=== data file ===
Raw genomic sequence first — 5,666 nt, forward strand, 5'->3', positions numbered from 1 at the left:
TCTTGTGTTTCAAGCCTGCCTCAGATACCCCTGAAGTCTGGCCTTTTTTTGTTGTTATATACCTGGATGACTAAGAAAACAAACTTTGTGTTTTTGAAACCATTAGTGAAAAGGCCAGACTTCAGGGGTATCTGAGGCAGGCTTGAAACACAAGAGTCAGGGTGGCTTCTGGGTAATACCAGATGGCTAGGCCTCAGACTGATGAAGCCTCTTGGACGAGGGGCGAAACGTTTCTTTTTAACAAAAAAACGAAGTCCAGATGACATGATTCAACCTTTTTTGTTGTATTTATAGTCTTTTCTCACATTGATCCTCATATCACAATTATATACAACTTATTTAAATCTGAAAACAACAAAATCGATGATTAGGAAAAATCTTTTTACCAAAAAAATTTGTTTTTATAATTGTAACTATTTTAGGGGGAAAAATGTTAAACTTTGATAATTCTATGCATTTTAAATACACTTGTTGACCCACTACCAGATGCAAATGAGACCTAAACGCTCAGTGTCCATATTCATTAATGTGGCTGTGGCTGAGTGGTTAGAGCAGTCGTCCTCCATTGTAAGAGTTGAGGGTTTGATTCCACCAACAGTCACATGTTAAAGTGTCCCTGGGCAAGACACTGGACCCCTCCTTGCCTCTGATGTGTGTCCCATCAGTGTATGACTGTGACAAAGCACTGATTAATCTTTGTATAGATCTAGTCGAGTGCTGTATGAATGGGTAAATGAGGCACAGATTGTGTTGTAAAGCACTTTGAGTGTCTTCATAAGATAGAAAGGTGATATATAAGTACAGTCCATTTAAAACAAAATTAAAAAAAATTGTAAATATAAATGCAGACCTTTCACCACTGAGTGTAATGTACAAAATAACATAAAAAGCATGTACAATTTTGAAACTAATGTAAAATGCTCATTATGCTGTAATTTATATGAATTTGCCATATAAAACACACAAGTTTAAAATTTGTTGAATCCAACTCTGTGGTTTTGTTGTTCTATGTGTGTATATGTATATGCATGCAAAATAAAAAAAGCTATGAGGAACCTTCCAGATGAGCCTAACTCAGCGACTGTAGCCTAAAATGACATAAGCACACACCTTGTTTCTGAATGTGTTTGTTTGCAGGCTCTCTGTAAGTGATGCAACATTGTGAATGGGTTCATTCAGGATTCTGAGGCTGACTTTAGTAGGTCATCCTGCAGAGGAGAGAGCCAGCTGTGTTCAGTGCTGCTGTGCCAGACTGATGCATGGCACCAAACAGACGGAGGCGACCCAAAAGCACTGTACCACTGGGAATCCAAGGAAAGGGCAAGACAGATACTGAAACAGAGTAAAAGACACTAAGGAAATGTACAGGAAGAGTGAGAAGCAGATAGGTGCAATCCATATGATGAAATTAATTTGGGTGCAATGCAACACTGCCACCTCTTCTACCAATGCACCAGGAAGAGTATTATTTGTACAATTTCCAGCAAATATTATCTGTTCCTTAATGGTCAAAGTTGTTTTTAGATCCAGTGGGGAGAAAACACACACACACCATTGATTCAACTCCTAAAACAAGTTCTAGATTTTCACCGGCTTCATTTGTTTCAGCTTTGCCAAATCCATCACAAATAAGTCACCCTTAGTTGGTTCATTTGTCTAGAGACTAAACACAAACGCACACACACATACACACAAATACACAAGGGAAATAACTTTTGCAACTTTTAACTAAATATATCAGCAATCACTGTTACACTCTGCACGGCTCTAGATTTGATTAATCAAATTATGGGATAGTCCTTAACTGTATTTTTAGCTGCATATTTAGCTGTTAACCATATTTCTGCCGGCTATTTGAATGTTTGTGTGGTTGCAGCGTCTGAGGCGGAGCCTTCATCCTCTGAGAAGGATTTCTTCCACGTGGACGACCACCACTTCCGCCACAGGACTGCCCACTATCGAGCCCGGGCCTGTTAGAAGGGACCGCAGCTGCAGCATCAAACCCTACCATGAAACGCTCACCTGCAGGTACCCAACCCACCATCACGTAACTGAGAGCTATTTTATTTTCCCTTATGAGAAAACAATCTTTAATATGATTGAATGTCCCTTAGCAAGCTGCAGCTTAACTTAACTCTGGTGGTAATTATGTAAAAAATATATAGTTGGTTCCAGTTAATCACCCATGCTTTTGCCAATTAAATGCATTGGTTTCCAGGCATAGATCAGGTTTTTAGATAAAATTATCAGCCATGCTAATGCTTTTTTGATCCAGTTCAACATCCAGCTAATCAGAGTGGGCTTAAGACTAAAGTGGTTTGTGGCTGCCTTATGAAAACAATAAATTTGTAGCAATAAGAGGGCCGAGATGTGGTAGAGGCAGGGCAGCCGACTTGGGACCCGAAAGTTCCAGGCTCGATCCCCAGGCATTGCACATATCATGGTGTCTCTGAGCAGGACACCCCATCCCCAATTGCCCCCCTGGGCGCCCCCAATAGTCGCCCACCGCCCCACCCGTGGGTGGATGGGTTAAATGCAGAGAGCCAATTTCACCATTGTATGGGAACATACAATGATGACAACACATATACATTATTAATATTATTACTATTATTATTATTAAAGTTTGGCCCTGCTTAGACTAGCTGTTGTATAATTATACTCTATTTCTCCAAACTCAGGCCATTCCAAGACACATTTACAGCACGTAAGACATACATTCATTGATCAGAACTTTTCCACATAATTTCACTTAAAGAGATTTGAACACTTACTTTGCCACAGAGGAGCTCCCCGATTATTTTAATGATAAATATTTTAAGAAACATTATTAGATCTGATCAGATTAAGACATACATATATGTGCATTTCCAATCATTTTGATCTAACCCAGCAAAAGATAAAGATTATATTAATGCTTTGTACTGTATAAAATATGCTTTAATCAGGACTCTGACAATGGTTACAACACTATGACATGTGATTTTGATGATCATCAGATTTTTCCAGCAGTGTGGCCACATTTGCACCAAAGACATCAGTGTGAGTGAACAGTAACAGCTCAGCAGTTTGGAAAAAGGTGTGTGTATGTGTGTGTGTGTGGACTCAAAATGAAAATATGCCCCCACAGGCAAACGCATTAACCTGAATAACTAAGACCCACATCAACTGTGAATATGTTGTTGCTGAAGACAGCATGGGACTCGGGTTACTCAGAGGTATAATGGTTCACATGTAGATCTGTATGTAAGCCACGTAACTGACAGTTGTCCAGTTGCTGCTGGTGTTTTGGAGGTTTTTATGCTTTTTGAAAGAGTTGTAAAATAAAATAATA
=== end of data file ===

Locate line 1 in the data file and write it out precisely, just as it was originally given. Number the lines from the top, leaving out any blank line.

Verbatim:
Raw genomic sequence first — 5,666 nt, forward strand, 5'->3', positions numbered from 1 at the left: